Marin County’s unemployment rate in July was once again the lowest in California, the state Employment Development Department reported Friday.

Marin’s unemployment rate of 4.5% was the lowest for the ninth consecutive month. The rate was .2% lower than the previous month and compared to a Marin unemployment rate of 8.8% in July 2020.

The new report was issued as the state as a whole continues to post higher unemployment numbers than the national average and as the Biden administration announced it will extend unemployment benefits beyond Labor Day.

Marin’s low unemployment number was good news for Marin residents looking for a job, but not so much for Marin employers.

“Employers in Marin across industry sectors are reporting extreme difficulty in hiring new employees at all wage levels,” Joanne Webster, CEO of the San Rafael Chamber of Commerce, wrote in an email. “Many are increasing wages and offering attractive compensation packages and still having trouble with recruitment. This is a major challenge for our economy.”

Mill Valley Chamber of Commerce spokesman Jim Welte wrote in an email, “Staffing remains the major limiting factor when it comes to our major industry sectors returning to some degree of normalcy, particularly for restaurants, some of whom have had to reduce their indoor and outdoor capacity because of lack of sufficient staff.”

Debi Geller, the Marin business development manager for Nelson Staffing, said, “Every week that goes by the labor market is getting tighter and tighter.”

Geller said she expected to see more people return to the job market when schools reopened, “but because of the Delta variant a lot of people are waiting because of the uncertainty.”

After peaking at 12.1% in April 2020, Marin’s unemployment rate plummeted to 4.7% by November 2020 and has remained fairly stable since then.

“Over the past few months, we’ve been seeing the industries that have been most affected by the pandemic slowly coming back,” said Jorge Villalobos, a research data specialist with the California Employment Development Department.

Villalobos said 63% of the 8,600 jobs created in Marin between July 2020 and July 2021 came in sectors hit hard by the pandemic.

The leisure and hospitality industry accounted for 3,900 of those jobs; 1,100 were retail jobs; and another 600 came in the category of “other services,” which includes such small businesses as nail and hair salons.

While Marin struggles due to a shortage of workers, the state continues to post unemployment numbers that are higher than the national average. California posted an unemployment figure of 7.9% in July compared to 5.7% for the nation during the same period.

California workers filed about 68,100 jobless claims last week, up 2,600 from the previous week, the U.S. Labor Department reported Thursday. Unemployment claims statewide have now increased four consecutive weeks and are at their highest levels in three months.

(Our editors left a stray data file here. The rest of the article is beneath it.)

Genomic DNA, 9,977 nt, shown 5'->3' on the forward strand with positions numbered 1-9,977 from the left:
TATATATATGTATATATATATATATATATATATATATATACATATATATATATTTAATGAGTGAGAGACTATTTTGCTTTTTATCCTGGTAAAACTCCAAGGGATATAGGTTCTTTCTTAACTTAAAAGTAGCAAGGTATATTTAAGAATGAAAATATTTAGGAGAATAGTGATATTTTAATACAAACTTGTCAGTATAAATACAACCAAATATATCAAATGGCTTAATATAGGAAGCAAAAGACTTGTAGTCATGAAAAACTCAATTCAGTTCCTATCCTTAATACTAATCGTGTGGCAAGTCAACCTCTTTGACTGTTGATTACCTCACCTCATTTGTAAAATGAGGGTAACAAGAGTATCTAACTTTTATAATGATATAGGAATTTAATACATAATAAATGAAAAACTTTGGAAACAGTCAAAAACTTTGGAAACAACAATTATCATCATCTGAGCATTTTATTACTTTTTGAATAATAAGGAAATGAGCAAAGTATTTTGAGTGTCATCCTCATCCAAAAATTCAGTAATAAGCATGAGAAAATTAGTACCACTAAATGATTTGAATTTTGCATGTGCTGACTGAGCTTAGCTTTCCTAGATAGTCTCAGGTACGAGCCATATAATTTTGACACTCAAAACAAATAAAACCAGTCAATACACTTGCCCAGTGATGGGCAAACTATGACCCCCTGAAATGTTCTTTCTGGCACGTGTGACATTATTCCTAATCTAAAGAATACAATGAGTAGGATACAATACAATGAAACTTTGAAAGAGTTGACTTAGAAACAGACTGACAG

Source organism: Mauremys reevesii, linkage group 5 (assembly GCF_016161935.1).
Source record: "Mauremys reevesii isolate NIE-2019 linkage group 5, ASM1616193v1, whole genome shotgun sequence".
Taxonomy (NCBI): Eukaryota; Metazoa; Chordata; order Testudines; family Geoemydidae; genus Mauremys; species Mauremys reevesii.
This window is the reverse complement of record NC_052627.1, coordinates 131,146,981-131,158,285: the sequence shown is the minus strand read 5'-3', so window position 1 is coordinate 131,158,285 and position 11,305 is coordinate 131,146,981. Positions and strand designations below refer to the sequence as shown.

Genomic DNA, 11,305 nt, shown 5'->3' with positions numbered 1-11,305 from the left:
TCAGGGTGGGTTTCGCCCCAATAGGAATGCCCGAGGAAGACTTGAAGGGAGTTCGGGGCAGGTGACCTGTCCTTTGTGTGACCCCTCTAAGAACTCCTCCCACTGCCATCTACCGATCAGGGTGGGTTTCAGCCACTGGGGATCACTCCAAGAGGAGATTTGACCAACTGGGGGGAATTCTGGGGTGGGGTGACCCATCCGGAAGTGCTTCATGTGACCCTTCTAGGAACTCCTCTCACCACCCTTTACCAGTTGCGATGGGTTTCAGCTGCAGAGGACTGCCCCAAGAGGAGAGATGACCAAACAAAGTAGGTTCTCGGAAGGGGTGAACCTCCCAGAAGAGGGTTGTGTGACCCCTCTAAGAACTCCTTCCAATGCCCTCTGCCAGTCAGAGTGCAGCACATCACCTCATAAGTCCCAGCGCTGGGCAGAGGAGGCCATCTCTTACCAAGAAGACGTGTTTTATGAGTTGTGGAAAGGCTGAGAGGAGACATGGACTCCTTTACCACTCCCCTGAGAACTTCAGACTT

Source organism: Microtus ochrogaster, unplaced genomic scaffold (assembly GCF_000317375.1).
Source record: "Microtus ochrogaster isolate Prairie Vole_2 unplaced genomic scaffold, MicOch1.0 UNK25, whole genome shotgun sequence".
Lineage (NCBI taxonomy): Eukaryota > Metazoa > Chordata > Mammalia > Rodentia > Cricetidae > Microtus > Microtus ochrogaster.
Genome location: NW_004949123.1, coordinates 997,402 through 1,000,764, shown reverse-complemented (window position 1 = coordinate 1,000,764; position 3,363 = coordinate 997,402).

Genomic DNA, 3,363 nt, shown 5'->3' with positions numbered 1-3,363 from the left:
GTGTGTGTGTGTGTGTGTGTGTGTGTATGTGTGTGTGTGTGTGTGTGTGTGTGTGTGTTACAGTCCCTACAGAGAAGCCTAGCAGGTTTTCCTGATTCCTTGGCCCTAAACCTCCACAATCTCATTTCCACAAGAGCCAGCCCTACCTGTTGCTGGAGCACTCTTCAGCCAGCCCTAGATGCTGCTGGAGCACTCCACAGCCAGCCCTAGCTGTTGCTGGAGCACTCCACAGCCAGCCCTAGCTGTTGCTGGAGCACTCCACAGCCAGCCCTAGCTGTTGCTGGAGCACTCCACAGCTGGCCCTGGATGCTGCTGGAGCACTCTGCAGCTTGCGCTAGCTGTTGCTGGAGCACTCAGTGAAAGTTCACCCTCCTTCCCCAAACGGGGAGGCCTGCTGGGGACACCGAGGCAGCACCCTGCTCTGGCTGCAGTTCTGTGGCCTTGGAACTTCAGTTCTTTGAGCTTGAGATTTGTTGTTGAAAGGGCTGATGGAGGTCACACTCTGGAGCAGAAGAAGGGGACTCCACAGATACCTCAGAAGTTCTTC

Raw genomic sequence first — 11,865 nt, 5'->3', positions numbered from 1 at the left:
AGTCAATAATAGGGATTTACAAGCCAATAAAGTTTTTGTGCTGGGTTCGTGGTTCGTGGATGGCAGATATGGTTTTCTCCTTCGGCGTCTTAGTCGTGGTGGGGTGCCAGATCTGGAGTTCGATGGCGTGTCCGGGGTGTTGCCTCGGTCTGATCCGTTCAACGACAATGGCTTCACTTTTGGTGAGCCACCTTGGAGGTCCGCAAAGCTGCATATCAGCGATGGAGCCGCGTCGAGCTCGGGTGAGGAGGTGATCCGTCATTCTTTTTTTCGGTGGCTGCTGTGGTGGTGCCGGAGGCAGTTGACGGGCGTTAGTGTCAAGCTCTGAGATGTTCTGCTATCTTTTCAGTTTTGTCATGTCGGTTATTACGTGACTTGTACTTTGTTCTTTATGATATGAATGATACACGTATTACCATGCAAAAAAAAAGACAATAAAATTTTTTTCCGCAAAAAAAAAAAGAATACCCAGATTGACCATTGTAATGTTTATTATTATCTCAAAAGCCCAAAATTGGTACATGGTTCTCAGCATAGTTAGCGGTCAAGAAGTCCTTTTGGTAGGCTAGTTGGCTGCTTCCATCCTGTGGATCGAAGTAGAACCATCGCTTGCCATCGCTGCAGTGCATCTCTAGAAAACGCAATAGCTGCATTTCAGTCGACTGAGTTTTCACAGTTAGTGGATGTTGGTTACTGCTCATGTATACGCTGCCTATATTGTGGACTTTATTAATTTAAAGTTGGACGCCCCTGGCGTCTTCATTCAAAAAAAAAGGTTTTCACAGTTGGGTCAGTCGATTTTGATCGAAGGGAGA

In contrast to California jobless claims, unemployment filings in the United States fell again and are at their lowest levels since the onset of government-ordered business lockdowns to help combat the spread of the coronavirus.

The trend in California’s jobless claims has mystified analysts who have no certain explanations for the persistent divergence between the state and nationwide results.

Many business owners suspect the $300 in extra weekly unemployment benefits made possible through a federal supplement are a factor behind the higher-than-expected jobless claims in California.

The benefits were slated to end on Sept. 6 but Labor and Treasury Department officials said Thursday that states will be allowed to use pandemic funds allocated by Congress to continue the benefits beyond Labor Day. The state Employment Development Department did not respond Friday to a query regarding whether California plans to extend its benefits.

Webster said, “The State should consider utilizing federal COVID relief money on other issues that are plaguing our communities like homelessness rather than extending unemployment benefits beyond Labor Day.”

But Mike Blakeley, chief executive of the Marin Economic Forum, said the jury remains out on whether the extended unemployment benefits are making it more difficult for California businesses to hire the employees they need.

“The data has so far not proven one way or the other in terms of the benefits keeping people on the sidelines,” Blakeley said.

“Employers were struggling pre-pandemic,” Blakeley said, “especially those who were hiring in the lower wage categories. These workers are not in abundance in the county, and workers in other regions that might take jobs in Marin have sufficient options locally so they don’t need to commute.”

Bay Area News Group contributed to this report.